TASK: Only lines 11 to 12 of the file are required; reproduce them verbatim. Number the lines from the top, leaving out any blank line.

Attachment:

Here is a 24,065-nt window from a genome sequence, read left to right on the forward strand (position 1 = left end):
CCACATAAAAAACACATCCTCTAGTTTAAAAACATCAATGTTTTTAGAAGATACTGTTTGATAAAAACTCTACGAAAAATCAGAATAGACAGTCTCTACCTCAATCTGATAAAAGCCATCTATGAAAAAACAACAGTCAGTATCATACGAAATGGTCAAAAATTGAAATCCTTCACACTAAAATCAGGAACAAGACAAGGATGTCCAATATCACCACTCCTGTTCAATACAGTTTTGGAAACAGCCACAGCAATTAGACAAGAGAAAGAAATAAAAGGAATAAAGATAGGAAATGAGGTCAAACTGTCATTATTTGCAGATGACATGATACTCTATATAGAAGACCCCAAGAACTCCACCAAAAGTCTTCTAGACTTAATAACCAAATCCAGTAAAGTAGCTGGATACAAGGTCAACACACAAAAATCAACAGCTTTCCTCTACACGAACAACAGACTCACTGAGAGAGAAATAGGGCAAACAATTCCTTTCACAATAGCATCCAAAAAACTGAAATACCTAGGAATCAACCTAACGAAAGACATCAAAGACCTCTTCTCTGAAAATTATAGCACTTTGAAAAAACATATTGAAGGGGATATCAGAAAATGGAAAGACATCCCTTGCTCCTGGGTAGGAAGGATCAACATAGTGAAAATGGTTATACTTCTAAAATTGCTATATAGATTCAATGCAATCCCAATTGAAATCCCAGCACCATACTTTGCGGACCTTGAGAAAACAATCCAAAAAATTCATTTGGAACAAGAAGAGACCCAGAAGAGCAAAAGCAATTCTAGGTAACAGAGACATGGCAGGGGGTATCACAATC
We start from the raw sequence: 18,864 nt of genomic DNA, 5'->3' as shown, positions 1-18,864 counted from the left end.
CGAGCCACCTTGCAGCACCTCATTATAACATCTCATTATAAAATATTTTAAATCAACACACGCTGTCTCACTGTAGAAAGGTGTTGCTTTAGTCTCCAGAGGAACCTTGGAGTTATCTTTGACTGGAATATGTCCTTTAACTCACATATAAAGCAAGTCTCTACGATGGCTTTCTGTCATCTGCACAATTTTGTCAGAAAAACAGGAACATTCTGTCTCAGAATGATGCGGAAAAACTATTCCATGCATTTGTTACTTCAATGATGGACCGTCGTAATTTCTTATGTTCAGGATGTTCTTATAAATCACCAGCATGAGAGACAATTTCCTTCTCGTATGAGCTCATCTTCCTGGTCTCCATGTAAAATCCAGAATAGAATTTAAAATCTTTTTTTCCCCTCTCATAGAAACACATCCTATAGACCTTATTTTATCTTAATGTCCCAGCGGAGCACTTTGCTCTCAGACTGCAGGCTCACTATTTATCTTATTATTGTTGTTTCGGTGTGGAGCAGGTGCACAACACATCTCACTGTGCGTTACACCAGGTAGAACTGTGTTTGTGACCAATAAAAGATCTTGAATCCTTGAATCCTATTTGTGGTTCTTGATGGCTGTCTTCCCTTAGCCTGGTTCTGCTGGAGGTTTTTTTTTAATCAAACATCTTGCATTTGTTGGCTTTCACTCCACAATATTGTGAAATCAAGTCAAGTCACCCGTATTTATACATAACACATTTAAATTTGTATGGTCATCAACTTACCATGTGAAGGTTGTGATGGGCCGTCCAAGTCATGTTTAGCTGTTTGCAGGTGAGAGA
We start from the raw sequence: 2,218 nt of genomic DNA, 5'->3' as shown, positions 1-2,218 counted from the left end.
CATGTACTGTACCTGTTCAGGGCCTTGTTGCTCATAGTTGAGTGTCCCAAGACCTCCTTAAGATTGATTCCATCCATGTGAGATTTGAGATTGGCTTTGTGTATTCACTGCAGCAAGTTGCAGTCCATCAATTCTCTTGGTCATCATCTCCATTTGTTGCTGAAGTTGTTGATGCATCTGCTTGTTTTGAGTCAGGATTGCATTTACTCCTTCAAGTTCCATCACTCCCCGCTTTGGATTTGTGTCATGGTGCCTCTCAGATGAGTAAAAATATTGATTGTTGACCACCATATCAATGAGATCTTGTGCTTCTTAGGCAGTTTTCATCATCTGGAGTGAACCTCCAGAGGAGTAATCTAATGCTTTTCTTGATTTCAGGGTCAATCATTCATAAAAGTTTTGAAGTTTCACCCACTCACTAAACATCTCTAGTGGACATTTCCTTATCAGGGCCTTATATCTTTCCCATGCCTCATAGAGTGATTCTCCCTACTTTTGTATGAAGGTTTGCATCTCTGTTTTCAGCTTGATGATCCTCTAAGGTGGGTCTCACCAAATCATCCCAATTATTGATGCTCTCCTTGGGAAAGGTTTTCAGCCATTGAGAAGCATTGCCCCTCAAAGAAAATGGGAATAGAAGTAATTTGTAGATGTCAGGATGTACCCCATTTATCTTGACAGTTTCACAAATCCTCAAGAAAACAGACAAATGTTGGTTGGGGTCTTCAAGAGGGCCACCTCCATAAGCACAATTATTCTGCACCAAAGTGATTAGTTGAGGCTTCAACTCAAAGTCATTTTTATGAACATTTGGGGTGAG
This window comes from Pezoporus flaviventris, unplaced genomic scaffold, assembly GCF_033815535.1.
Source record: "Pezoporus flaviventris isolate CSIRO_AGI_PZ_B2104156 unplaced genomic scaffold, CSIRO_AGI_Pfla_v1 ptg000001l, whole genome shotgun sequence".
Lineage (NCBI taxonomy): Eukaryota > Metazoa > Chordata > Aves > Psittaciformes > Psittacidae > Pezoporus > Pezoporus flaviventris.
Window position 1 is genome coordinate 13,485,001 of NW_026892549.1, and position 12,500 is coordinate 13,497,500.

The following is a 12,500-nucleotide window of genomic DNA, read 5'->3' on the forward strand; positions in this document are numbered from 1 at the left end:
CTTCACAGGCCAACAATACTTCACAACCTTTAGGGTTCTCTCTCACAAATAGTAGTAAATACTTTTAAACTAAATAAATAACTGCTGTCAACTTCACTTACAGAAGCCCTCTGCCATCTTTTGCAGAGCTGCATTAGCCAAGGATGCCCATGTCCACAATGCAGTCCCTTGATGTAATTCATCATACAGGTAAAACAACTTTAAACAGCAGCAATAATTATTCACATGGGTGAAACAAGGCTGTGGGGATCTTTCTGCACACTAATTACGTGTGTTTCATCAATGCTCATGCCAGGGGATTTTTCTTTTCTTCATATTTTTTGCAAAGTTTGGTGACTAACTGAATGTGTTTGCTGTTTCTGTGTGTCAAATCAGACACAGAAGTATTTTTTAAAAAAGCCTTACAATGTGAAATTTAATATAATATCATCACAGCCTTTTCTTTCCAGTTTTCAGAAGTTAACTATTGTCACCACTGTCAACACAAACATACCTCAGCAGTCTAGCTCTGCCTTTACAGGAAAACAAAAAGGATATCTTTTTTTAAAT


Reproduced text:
The following is a 12,500-nucleotide window of genomic DNA, read 5'->3' on the forward strand; positions in this document are numbered from 1 at the left end:
CTTCACAGGCCAACAATACTTCACAACCTTTAGGGTTCTCTCTCACAAATAGTAGTAAATACTTTTAAACTAAATAAATAACTGCTGTCAACTTCACTTACAGAAGCCCTCTGCCATCTTTTGCAGAGCTGCATTAGCCAAGGATGCCCATGTCCACAATGCAGTCCCTTGATGTAATTCATCATACAGGTAAAACAACTTTAAACAGCAGCAATAATTATTCACATGGGTGAAACAAGGCTGTGGGGATCTTTCTGCACACTAATTACGTGTGTTTCATCAATGCTCATGCCAGGGGATTTTTCTTTTCTTCATATTTTTTGCAAAGTTTGGTGACTAACTGAATGTGTTTGCTGTTTCTGTGTGTCAAATCAGACACAGAAGTATTTTTTAAAAAAGCCTTACAATGTGAAATTTAATATAATATCATCACAGCCTTTTCTTTCCAGTTTTCAGAAGTTAACTATTGTCACCACTGTCAACACAAACATACCTCAGCAGTCTAGCTCTGCCTTTACAGGAAAACAAAAAGGATATCTTTTTTTAAAT